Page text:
I know this because it’s an argument I used to make. When I visited Iraq in the summer of 2006, I interviewed the engineers who’d helped to build the Victory-Liberty Base complex, which at the time housed 38,000 people. Here’s what I wrote then:

Amid the billions in cost overruns, embezzlement, fraud, and uncompleted contracts that have plagued the reconstruction effort in Iraq, the engineers of the U.S. Army 17th Field Artillery Brigade have quietly been assembling one project that actually works: the $200-million Victory-Liberty Base complex. The complex, located just to the west of Baghdad International Airport, covers an area equal to Independence, Missouri. Unlike the rest of Iraq, the electricity runs, the trash gets collected, the roads are graded and paved and best of all, according to Cpt. Derek Wischmann, the Utilities Chief for the Directorate of Public Works, it may someday actually be part of Iraq.“We intend this to be a city that Iraqis will return to,” Cpt. Wischmann said from his air-conditioned office at Camp Victory. “This section of Baghdad was the Ba’ath party headquarters. So in my opinion it’s a huge win for the Iraqis if they come in and set up a functioning city in the heart of where they used to be enslaved.”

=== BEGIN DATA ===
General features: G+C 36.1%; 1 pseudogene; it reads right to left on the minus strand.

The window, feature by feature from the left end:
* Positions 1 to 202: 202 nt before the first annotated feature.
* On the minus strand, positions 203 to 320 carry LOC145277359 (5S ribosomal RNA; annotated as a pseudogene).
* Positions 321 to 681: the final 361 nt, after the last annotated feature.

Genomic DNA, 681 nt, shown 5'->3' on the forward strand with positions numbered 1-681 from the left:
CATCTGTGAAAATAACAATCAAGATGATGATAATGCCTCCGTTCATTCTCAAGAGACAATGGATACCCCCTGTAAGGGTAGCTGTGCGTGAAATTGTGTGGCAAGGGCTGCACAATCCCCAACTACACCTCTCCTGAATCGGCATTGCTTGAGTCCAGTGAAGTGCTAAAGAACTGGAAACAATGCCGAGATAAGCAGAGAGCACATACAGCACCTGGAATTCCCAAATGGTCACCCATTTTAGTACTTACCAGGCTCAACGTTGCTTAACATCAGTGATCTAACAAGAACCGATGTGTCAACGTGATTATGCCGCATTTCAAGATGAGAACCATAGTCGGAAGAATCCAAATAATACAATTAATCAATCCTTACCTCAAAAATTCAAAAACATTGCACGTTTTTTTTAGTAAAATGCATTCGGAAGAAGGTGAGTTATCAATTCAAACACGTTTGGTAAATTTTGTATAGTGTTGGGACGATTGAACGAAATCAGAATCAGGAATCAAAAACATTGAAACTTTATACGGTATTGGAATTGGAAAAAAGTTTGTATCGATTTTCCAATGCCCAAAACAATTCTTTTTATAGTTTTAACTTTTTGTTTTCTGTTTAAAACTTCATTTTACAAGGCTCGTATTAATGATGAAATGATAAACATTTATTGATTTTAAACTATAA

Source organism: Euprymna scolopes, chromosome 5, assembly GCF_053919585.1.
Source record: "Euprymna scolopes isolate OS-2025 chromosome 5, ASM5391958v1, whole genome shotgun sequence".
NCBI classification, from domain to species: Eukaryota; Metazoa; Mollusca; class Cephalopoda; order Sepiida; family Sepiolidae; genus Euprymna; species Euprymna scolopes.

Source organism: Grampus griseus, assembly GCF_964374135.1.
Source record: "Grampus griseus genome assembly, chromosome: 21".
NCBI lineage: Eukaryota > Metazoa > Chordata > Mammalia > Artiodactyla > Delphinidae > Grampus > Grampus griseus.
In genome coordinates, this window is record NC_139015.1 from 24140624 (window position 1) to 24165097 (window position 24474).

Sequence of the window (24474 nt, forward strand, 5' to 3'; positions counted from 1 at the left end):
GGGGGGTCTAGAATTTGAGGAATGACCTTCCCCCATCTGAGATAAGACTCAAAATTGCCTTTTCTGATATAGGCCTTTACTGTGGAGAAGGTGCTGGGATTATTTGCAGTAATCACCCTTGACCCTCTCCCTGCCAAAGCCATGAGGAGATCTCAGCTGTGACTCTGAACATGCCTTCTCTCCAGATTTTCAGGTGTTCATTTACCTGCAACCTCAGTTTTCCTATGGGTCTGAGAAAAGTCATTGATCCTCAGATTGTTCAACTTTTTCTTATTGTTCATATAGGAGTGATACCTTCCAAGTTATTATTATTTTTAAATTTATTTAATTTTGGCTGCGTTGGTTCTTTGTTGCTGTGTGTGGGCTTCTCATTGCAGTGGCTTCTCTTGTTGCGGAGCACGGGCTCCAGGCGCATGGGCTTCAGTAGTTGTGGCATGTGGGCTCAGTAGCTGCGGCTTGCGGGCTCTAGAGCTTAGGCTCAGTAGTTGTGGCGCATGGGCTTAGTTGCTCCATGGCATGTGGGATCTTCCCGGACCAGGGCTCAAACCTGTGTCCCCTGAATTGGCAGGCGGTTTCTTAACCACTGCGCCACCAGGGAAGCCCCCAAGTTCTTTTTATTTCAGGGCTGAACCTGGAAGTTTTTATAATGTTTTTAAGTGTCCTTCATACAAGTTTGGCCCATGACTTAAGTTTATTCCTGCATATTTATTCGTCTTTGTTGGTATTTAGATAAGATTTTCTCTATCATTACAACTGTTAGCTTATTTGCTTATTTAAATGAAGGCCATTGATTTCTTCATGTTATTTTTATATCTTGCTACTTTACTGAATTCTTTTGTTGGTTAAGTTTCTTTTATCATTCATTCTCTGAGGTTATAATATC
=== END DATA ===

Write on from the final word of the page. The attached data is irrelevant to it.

In 2006, it was fashionable—for good reason—to be skeptical of any and all official claims about the war. Nothing had gone as planned. The bombing of the Golden Dome mosque in Samarra in February of that year had set off a bloody and largely unexpected civil war inside Iraq. A young, combat-hardened lieutenant had driven me to Capt. Wischmann’s office and sat in on the interview. He’d seen plenty of fighting along Route Tampa, one of Iraq’s major highways, after the bombing of the Golden Dome. After we left, he shook his head in disbelief and said, “We’re never leaving this place. … I don’t see anything getting built that isn’t absolutely necessary for operation—bridges, roads, bases. I don’t see us building hospitals. I see us building super bases like this.”

I had decided to embed with the 36th Engineer Brigade in December 2010 in order to figure out which of these predictions had come true. If anybody could tell me how President Obama’s troop drawdown was affecting U.S. military bases, it was going to be the 36th. The brigade’s commanding officer, Col. Kent Savre, was in charge of every construction project, route clearance mission, and bridge emplacement north of Baghdad. He had a dive team for underwater maneuvers. He had a “Prime Power Platoon.” He controlled units with astonishing acronyms, like the Air Force’s 467th Expeditionary Prime Base Engineer Emergency Force (Prime BEEF), whose members specialized in transitioning Army bases from Americans to Iraqis.